We do not think that the evidence, when correctly and fairly interpreted, supports the Government's position. It is true petitioner admits that he knew the date which he gave as the date of his birth was not accurate, and it is further admitted that, with no great effort, both while he was receiving his general and professional education in this country as well as at the time he applied for American citizenship, he probably could have ascertained, with *529 the same degree of certainty as is now apparent, the correct date of his birth. However, petitioner was undoubtedly the victim of unusual and distressing circumstances during his boyhood as a result of the German occupation of Lithuania. It was not unnatural for him to have assumed that verification of the exact date of his birth was difficult, if not impossible, and, therefore, to have continued a practice which his parents had set in motion, especially since, in accordance with the usual procedure, petitioner was not asked by the Naturalizational Officials, at the time he filed his application, to support his statement as to his age by any proof, documentary or otherwise.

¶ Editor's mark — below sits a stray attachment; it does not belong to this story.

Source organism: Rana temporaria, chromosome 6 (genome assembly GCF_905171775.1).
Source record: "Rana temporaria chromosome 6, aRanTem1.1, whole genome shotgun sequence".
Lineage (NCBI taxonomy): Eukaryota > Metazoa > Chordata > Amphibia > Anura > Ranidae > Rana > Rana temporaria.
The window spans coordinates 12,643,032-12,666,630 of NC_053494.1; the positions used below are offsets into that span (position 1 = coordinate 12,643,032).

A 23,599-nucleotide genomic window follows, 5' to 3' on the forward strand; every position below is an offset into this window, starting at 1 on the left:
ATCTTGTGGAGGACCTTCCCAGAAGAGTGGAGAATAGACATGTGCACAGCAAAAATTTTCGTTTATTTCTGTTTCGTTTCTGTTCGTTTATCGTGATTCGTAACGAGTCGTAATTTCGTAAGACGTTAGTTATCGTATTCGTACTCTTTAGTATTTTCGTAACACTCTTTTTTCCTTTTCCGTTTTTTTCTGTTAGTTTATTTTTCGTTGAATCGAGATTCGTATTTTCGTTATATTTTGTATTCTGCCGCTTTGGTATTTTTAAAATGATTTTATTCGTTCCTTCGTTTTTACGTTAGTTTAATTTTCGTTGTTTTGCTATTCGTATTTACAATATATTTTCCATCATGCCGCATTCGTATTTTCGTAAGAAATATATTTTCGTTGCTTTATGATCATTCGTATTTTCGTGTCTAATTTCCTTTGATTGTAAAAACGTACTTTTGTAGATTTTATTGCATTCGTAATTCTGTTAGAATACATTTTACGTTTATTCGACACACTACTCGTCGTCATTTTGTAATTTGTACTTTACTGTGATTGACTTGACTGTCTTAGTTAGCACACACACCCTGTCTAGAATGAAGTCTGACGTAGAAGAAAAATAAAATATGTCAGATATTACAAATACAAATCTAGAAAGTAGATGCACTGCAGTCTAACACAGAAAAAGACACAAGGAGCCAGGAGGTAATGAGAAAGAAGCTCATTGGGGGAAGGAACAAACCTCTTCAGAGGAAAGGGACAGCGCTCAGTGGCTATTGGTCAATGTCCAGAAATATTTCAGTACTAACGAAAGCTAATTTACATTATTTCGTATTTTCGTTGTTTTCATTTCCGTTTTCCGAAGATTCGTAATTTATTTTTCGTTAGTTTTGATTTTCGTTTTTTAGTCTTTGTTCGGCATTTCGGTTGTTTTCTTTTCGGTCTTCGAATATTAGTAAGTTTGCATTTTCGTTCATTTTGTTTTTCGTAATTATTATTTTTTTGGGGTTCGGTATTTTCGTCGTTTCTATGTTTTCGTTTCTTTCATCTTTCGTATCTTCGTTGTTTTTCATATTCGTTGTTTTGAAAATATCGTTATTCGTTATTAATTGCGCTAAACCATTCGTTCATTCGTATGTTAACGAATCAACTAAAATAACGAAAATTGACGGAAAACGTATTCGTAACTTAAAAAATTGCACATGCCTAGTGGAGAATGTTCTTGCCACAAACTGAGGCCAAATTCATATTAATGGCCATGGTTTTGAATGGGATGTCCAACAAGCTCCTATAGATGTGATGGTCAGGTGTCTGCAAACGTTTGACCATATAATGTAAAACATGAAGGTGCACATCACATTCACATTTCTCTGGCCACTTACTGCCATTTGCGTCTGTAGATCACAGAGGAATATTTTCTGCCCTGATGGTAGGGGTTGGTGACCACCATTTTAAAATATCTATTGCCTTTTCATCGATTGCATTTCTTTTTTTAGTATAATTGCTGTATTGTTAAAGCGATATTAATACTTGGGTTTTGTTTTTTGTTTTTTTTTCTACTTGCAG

For aught that appears, no harm has resulted from what we are inclined to term petitioner's carelessness rather than wilful misrepresentation certainly this is true insofar as the Federal Government is concerned, although of course, one might make interesting speculations as to the effect upon petitioner's course of education had his correct age been set down originally when he entered high school in Tennessee. Nor does the closest scrutiny give any support to a suggestion that the real object of the present petition is to escape the effects of the Selective Training and Service Act, 50 U.S.C.A.Appendix § 301 et seq., or to place petitioner in a more advantageous position under the provisions of the Draft than would be the case if his present age be established as forty-two in place of thirty-seven; or that petitioner is attempting improperly to obtain any preferment from the Army in the matter of a commission on the basis of age. Whether the earlier or later date of birth be adopted, petitioner is in either case subject to the provisions of the Selective Training and Service Act. The fact that if he can, to the satisfaction of the Army, establish that he is forty-two years of age in place of thirty-seven, he may, by volunteering, as he is doing, secure a commission of higher rank and pay, is a matter with which this Court need not concern itself, once we are fully satisfied that petitioner is entitled to have the records of this Court amended, so as to show that he was in fact born on the earlier date. The affidavits of those claiming to be personally familiar with the circumstances of his birth and who have therefore sworn that he was born on May 11, 1900, stand unimpeached. They may not be the best evidence, but they substantiate petitioner's own testimony which, standing alone, has the mark of truth and sincerity.